Delay by UGC’s Distance Education Bureau in opening its web portal for applications comes as a blow for Sree Narayana Guru Open University
The partial disruption of the functioning of University Grants Commission (UGC) has put paid to the State’s dream of bringing distance education courses under the Sree Narayana Guru Open University (SNGOU).
With the results of the Plus two examinations expected soon, the government is likely to permit Kerala University and Calicut University to continue their distance learning programmes for another year.
While a Kerala High Court order had prompted the SNGOU to defer its efforts to launch academic programmes in the open and distance learning (ODL) mode last year, the university had made all efforts to put its best foot forward in the meantime by framing the syllabus for 20 UG and nine PG academic programmes. The university had planned to enable students to obtain single, double and triple major.
However, the delay by the UGC’s Distance Education Bureau (DEB) in opening its web portal for submitting applications for ODL courses has come as a blow for the university.
SNGOU registrar P.N. Dileep said the university has prepared itself to apply for the UGC recognition for its distance education courses. “However, the COVID-19 situation in New Delhi has apparently stalled the operations of the DEB. While the bureau had last opened its portal in October last, it was expected to reopen this March. This has not happened thus far,” he pointed out.
He added that the recognition process also entailed an inspection of the facilities and arrangements that could consume more time.
While nearly 90,000 students used to enrol for UG and PG distance education courses in the State, admissions for such programmes had nearly halved last year due to the uncertainty that surrounded the SNGOU’s programmes. This was attributed to the ordinance promulgated for its launch that had barred other universities from offering ODL courses and private registrations.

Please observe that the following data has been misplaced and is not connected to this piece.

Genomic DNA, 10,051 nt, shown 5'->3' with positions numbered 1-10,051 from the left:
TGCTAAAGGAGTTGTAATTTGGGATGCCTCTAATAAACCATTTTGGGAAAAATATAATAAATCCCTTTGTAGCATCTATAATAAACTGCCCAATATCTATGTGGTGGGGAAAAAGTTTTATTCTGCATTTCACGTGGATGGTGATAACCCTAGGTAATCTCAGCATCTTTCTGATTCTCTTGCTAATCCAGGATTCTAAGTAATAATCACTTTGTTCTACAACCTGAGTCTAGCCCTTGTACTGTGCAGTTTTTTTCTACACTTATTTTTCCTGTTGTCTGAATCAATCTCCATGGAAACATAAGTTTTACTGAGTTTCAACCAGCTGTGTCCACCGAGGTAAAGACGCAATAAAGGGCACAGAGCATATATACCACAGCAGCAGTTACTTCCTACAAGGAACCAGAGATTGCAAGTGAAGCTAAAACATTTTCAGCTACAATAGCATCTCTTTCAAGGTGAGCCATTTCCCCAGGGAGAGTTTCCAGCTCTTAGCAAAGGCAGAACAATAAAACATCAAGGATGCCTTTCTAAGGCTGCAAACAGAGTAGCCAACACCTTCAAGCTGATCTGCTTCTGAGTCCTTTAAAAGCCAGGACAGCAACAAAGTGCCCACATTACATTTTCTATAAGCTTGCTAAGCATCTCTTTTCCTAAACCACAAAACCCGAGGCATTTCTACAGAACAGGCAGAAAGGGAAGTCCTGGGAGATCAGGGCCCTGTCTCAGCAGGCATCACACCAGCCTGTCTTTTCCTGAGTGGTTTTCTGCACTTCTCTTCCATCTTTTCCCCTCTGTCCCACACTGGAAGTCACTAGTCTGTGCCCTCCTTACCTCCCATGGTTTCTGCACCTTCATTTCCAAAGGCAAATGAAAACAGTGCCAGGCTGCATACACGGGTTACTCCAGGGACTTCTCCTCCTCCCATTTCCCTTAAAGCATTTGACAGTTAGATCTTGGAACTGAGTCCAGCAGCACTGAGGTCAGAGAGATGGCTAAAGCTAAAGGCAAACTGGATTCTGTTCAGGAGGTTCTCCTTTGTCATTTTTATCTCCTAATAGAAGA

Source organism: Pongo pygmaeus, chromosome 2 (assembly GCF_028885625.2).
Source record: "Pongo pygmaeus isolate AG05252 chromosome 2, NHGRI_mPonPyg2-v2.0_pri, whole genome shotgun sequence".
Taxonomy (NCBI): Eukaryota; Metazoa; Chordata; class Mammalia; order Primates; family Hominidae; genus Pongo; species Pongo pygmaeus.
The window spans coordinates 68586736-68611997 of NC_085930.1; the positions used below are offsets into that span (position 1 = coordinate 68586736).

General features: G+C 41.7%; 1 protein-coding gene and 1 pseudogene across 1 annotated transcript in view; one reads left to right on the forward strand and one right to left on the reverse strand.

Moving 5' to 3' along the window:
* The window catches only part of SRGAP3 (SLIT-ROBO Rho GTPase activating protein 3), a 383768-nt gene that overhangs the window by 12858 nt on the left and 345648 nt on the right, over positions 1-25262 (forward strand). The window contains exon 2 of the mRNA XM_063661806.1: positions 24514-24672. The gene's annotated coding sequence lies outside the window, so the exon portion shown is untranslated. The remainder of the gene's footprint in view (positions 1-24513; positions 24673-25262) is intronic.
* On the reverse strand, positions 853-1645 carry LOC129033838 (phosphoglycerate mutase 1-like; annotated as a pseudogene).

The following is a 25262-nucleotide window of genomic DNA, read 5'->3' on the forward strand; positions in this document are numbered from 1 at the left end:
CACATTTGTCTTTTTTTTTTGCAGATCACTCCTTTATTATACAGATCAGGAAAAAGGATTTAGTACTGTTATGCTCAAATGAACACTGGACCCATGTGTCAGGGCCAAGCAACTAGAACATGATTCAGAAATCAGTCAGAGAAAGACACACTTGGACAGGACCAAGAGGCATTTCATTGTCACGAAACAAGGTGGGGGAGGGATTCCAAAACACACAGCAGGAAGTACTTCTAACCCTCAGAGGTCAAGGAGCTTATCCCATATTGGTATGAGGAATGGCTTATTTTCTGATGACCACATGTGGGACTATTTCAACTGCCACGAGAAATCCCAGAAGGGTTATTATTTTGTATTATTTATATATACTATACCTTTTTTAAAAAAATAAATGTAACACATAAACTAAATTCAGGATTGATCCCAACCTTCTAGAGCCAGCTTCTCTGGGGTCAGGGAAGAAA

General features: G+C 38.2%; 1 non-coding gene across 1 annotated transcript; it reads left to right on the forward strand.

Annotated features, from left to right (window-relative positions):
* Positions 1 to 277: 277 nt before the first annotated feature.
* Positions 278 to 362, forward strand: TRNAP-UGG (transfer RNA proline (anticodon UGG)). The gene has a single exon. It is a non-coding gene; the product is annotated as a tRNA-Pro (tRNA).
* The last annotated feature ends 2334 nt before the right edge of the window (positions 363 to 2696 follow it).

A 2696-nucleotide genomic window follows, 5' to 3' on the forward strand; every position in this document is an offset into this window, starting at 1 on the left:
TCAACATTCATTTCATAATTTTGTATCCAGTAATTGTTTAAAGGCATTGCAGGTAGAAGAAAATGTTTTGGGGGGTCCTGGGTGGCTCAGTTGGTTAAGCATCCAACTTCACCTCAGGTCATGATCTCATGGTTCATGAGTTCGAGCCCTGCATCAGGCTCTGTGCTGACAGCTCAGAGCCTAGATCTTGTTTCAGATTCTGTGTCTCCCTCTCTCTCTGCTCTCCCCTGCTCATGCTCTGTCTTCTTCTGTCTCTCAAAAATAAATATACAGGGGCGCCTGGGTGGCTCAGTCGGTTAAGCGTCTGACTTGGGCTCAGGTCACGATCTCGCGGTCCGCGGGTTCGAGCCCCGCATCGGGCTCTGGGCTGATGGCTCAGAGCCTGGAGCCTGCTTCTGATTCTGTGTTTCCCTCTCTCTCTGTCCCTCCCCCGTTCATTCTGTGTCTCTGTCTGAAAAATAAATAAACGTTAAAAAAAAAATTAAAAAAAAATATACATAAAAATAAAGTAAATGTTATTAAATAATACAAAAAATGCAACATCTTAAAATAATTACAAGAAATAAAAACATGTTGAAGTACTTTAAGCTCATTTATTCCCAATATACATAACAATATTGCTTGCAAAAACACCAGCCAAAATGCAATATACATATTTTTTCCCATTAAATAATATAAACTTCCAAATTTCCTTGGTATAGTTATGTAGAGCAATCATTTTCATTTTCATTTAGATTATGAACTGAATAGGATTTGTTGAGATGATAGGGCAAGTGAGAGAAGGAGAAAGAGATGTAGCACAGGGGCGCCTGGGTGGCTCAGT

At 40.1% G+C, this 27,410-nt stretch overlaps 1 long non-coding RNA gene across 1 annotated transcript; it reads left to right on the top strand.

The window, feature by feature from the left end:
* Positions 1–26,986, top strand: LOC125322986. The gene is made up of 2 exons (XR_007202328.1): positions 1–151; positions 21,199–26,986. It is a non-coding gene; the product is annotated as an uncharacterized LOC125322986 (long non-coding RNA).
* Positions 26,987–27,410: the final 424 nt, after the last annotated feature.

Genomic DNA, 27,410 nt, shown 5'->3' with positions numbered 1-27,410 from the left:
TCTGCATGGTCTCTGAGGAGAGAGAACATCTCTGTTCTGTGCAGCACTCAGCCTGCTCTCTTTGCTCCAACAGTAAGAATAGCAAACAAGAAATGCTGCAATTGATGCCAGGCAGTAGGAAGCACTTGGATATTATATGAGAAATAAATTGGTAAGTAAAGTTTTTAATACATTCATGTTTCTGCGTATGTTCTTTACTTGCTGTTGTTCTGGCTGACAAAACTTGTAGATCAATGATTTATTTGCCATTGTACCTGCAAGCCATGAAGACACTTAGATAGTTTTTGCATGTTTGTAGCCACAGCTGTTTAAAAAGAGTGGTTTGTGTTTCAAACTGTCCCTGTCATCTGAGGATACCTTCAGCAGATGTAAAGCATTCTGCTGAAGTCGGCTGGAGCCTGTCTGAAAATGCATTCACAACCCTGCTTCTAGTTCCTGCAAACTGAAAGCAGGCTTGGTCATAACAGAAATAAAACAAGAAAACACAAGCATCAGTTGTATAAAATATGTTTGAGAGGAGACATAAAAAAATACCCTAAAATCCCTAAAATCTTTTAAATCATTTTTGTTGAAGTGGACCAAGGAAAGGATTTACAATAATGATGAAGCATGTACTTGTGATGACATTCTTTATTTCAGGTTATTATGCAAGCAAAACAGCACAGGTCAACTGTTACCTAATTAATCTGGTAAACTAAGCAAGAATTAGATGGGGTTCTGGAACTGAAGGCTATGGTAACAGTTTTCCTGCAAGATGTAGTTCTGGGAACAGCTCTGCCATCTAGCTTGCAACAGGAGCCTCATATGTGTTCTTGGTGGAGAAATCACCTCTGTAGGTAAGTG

The issue had come up for discussion at a meeting of university vice chancellors that was convened by Higher Education Minister R. Bindu few days ago. Both V.P. Mahadevan Pillai and M.K. Jayaraj, the Vice Chancellors of Kerala and Calicut Universities respectively, expressed their willingness to continue their ODL programmes.
Kerala University, which currently possessed the DEB recognition that is valid for another year, had admitted close to 12,000 students to its School of Distance Education last year.
Despite failing to receive the DEB nod, the Calicut University had admitted nearly 35,000 students last year for its ODL programmes after rectifying defects that were flagged in its application. While the DEB remained “incommunicado”, the university continued its efforts to obtain approval. Nonetheless, the university qualified the UGC’s criteria for ODL courses with its NAAC grading of 3.13, Dr. Jayaraj pointed out.
The UGC permitted universities to offer ODL programmes if it has a minimum NAAC score of 3.01 or figures among the top-100 ranks in the National Institutional Ranking Framework.